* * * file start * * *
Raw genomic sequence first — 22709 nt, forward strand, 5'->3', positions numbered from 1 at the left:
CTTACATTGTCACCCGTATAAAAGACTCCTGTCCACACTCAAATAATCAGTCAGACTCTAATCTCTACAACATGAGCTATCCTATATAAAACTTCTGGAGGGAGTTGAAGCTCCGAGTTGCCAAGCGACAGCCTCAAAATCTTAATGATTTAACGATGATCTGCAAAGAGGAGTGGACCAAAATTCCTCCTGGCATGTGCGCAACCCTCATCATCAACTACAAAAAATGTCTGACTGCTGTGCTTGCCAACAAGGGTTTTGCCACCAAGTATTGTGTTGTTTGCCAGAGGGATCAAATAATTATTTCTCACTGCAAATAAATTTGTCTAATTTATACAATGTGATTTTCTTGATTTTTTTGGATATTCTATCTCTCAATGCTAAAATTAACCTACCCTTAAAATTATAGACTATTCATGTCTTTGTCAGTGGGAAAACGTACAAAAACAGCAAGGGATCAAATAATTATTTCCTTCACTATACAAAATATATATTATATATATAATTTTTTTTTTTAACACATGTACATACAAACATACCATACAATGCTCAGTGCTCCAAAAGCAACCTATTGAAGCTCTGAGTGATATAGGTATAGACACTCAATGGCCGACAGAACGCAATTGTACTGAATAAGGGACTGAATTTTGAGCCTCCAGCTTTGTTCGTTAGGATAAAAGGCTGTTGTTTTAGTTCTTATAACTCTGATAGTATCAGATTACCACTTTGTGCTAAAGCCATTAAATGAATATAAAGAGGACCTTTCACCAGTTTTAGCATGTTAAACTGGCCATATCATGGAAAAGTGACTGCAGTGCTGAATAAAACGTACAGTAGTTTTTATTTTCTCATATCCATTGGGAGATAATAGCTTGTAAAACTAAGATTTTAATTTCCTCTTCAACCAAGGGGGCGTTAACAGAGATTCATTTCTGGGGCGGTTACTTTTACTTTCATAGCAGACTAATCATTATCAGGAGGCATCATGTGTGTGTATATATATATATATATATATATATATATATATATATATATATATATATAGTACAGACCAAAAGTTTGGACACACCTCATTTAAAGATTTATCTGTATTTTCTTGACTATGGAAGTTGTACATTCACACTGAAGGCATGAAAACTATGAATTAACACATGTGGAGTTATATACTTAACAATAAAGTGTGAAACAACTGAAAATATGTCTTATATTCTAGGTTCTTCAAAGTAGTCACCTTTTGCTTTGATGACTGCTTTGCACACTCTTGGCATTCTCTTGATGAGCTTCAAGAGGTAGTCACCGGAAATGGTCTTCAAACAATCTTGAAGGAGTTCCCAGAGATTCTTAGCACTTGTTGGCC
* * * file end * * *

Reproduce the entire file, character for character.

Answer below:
Raw genomic sequence first — 22709 nt, forward strand, 5'->3', positions numbered from 1 at the left:
CTTACATTGTCACCCGTATAAAAGACTCCTGTCCACACTCAAATAATCAGTCAGACTCTAATCTCTACAACATGAGCTATCCTATATAAAACTTCTGGAGGGAGTTGAAGCTCCGAGTTGCCAAGCGACAGCCTCAAAATCTTAATGATTTAACGATGATCTGCAAAGAGGAGTGGACCAAAATTCCTCCTGGCATGTGCGCAACCCTCATCATCAACTACAAAAAATGTCTGACTGCTGTGCTTGCCAACAAGGGTTTTGCCACCAAGTATTGTGTTGTTTGCCAGAGGGATCAAATAATTATTTCTCACTGCAAATAAATTTGTCTAATTTATACAATGTGATTTTCTTGATTTTTTTGGATATTCTATCTCTCAATGCTAAAATTAACCTACCCTTAAAATTATAGACTATTCATGTCTTTGTCAGTGGGAAAACGTACAAAAACAGCAAGGGATCAAATAATTATTTCCTTCACTATACAAAATATATATTATATATATAATTTTTTTTTTTAACACATGTACATACAAACATACCATACAATGCTCAGTGCTCCAAAAGCAACCTATTGAAGCTCTGAGTGATATAGGTATAGACACTCAATGGCCGACAGAACGCAATTGTACTGAATAAGGGACTGAATTTTGAGCCTCCAGCTTTGTTCGTTAGGATAAAAGGCTGTTGTTTTAGTTCTTATAACTCTGATAGTATCAGATTACCACTTTGTGCTAAAGCCATTAAATGAATATAAAGAGGACCTTTCACCAGTTTTAGCATGTTAAACTGGCCATATCATGGAAAAGTGACTGCAGTGCTGAATAAAACGTACAGTAGTTTTTATTTTCTCATATCCATTGGGAGATAATAGCTTGTAAAACTAAGATTTTAATTTCCTCTTCAACCAAGGGGGCGTTAACAGAGATTCATTTCTGGGGCGGTTACTTTTACTTTCATAGCAGACTAATCATTATCAGGAGGCATCATGTGTGTGTATATATATATATATATATATATATATATATATATATATATATATATATAGTACAGACCAAAAGTTTGGACACACCTCATTTAAAGATTTATCTGTATTTTCTTGACTATGGAAGTTGTACATTCACACTGAAGGCATGAAAACTATGAATTAACACATGTGGAGTTATATACTTAACAATAAAGTGTGAAACAACTGAAAATATGTCTTATATTCTAGGTTCTTCAAAGTAGTCACCTTTTGCTTTGATGACTGCTTTGCACACTCTTGGCATTCTCTTGATGAGCTTCAAGAGGTAGTCACCGGAAATGGTCTTCAAACAATCTTGAAGGAGTTCCCAGAGATTCTTAGCACTTGTTGGCC